OK, so I figured out how to select a short segment with just the machine noise. I did that and even copied it, in case I needed it.   Then I clicked "Get Noise Profile" and the program seemed to be doing something ("Creating Nose Profile"), but I couldn't see the noise profile or any info on its variables.

Step 2 says "Select all of the audio you want filtered, choose how much noise you want filtered out, and then click "OK" to remove noise."

It then asks me to decide the following (insert numbers or leave the default ones):

Noise reduction (db) -
Sensitivity (db) -
Frequency smoothing (Hz)
Attack/decay time (secs)

The program does not seem to tell me what levels should be punched in, but even if I go with the preset levels, when I check the previews on noise removal, nothing seems to have changed.   In fact, I can't seem to find anything that reduces, much less removes, the machine noise.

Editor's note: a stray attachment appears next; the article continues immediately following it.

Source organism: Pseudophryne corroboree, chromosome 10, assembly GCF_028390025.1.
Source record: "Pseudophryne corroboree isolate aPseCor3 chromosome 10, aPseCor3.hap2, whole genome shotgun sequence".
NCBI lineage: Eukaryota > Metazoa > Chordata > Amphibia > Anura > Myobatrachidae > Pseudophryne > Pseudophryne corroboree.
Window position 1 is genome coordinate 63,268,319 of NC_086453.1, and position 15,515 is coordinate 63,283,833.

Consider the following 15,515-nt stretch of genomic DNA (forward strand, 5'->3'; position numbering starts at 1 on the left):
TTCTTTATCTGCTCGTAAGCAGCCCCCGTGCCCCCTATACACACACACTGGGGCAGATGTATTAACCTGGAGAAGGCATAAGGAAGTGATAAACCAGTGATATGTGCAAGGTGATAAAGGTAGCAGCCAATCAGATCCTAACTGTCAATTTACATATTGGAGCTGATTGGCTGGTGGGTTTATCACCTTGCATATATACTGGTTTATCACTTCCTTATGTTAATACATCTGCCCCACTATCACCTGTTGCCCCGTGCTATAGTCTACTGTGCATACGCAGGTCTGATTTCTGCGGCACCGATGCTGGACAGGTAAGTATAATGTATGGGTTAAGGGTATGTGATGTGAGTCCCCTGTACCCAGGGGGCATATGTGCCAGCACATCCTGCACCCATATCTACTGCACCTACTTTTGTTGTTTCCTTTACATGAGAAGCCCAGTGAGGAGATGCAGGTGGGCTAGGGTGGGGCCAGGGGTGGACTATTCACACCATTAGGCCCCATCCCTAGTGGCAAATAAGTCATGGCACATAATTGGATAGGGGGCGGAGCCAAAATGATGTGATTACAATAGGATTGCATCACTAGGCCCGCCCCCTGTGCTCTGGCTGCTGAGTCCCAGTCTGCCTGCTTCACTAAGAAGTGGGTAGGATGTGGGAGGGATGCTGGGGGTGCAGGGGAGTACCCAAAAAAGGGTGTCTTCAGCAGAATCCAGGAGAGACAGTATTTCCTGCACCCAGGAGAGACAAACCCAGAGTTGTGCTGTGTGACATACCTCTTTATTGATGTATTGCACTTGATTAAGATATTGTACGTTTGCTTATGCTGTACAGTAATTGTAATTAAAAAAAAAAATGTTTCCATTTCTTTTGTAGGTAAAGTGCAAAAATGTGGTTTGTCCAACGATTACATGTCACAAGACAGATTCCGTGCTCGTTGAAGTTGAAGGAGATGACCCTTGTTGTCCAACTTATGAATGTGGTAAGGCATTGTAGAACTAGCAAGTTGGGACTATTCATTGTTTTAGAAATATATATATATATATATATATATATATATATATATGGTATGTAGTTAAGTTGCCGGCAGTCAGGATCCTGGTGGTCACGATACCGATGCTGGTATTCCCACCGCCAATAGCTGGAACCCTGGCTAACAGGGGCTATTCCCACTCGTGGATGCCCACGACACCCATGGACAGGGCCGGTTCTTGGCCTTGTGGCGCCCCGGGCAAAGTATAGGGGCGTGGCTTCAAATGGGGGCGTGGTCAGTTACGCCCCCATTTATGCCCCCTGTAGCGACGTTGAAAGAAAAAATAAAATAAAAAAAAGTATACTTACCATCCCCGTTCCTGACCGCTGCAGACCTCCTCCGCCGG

Does anyone have experience with using Audacity to remove noise?   The "Help" instructions are quite unhelpful. They don't tell you any more than what the pop-ups tell you when you use the drop down menus and click on things like "Noise Removal."

I'd really appreciate any information or suggestions if you know how to do this.

Thanks,

Genie


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Subject: RE: Tech: Removing noise with Audacity
From: GUEST,Hookey Wole
Date: 13 Apr 12 - 10:15 PM

I'm no expert but I had a quick test experiment with same thing your'e trying.